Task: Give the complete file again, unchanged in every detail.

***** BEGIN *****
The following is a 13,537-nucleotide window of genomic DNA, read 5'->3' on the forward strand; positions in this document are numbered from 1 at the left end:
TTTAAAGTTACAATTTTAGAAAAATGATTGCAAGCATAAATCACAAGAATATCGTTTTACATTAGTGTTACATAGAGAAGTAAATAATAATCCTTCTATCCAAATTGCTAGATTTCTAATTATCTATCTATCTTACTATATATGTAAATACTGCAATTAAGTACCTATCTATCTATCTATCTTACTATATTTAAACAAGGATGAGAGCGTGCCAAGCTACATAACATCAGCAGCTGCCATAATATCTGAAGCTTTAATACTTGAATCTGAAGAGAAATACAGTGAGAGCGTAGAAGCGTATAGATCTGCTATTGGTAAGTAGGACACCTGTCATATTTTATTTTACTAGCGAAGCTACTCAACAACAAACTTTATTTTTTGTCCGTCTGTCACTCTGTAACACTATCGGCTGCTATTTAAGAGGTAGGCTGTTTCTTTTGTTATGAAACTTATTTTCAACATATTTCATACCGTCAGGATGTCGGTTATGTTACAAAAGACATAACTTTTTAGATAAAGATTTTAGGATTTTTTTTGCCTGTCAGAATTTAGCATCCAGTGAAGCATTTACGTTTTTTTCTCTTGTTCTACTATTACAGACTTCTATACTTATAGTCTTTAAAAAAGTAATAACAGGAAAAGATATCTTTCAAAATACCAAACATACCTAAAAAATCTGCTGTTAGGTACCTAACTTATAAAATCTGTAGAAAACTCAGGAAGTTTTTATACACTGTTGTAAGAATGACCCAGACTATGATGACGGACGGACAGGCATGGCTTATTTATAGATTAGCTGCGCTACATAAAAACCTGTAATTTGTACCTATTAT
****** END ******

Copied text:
The following is a 13,537-nucleotide window of genomic DNA, read 5'->3' on the forward strand; positions in this document are numbered from 1 at the left end:
TTTAAAGTTACAATTTTAGAAAAATGATTGCAAGCATAAATCACAAGAATATCGTTTTACATTAGTGTTACATAGAGAAGTAAATAATAATCCTTCTATCCAAATTGCTAGATTTCTAATTATCTATCTATCTTACTATATATGTAAATACTGCAATTAAGTACCTATCTATCTATCTATCTTACTATATTTAAACAAGGATGAGAGCGTGCCAAGCTACATAACATCAGCAGCTGCCATAATATCTGAAGCTTTAATACTTGAATCTGAAGAGAAATACAGTGAGAGCGTAGAAGCGTATAGATCTGCTATTGGTAAGTAGGACACCTGTCATATTTTATTTTACTAGCGAAGCTACTCAACAACAAACTTTATTTTTTGTCCGTCTGTCACTCTGTAACACTATCGGCTGCTATTTAAGAGGTAGGCTGTTTCTTTTGTTATGAAACTTATTTTCAACATATTTCATACCGTCAGGATGTCGGTTATGTTACAAAAGACATAACTTTTTAGATAAAGATTTTAGGATTTTTTTTGCCTGTCAGAATTTAGCATCCAGTGAAGCATTTACGTTTTTTTCTCTTGTTCTACTATTACAGACTTCTATACTTATAGTCTTTAAAAAAGTAATAACAGGAAAAGATATCTTTCAAAATACCAAACATACCTAAAAAATCTGCTGTTAGGTACCTAACTTATAAAATCTGTAGAAAACTCAGGAAGTTTTTATACACTGTTGTAAGAATGACCCAGACTATGATGACGGACGGACAGGCATGGCTTATTTATAGATTAGCTGCGCTACATAAAAACCTGTAATTTGTACCTATTAT